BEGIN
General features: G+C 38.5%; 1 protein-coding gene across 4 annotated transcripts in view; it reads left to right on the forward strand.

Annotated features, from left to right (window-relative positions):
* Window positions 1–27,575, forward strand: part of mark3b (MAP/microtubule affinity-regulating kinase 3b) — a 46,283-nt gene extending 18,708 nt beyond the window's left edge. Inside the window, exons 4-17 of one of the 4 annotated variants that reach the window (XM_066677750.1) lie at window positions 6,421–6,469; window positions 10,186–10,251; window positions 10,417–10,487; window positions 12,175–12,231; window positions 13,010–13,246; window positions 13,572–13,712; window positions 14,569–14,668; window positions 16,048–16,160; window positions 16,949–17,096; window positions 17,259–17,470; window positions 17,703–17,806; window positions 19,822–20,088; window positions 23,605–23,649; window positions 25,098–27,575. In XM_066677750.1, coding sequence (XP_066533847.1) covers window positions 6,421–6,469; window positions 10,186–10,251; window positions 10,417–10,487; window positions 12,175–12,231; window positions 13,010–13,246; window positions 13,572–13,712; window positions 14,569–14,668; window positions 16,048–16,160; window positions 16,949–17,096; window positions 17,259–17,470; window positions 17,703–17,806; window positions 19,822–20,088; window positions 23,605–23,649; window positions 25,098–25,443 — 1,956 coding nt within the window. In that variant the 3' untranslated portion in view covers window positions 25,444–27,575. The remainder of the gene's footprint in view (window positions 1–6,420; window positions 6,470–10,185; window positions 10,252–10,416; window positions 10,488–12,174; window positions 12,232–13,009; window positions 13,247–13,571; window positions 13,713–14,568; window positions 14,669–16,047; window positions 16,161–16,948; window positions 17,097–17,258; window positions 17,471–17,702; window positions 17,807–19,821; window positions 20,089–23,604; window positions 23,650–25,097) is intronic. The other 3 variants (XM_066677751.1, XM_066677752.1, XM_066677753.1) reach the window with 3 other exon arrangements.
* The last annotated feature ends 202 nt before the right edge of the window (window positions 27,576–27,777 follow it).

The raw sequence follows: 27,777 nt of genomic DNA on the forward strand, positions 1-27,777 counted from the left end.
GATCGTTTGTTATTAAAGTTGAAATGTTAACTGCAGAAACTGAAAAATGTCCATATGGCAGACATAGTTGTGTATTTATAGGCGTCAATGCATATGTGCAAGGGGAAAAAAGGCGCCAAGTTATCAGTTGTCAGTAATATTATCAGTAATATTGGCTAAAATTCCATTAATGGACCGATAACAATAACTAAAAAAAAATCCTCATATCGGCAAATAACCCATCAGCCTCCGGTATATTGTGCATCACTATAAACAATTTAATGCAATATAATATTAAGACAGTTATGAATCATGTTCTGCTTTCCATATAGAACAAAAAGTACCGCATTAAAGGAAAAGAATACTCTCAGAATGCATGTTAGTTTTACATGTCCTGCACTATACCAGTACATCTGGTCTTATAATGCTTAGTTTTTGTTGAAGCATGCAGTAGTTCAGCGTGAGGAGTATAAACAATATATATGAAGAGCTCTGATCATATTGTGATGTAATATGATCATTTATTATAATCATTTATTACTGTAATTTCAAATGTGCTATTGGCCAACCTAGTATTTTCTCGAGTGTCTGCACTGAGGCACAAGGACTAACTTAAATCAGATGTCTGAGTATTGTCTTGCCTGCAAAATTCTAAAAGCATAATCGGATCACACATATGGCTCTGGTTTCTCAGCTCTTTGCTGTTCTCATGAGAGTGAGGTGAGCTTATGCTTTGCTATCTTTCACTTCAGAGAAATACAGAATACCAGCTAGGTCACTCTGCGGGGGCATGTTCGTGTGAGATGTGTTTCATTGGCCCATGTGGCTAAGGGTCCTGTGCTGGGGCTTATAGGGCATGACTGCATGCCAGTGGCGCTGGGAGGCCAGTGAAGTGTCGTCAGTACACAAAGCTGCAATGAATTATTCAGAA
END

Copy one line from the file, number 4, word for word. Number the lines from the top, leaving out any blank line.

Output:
* The last annotated feature ends 202 nt before the right edge of the window (window positions 27,576–27,777 follow it).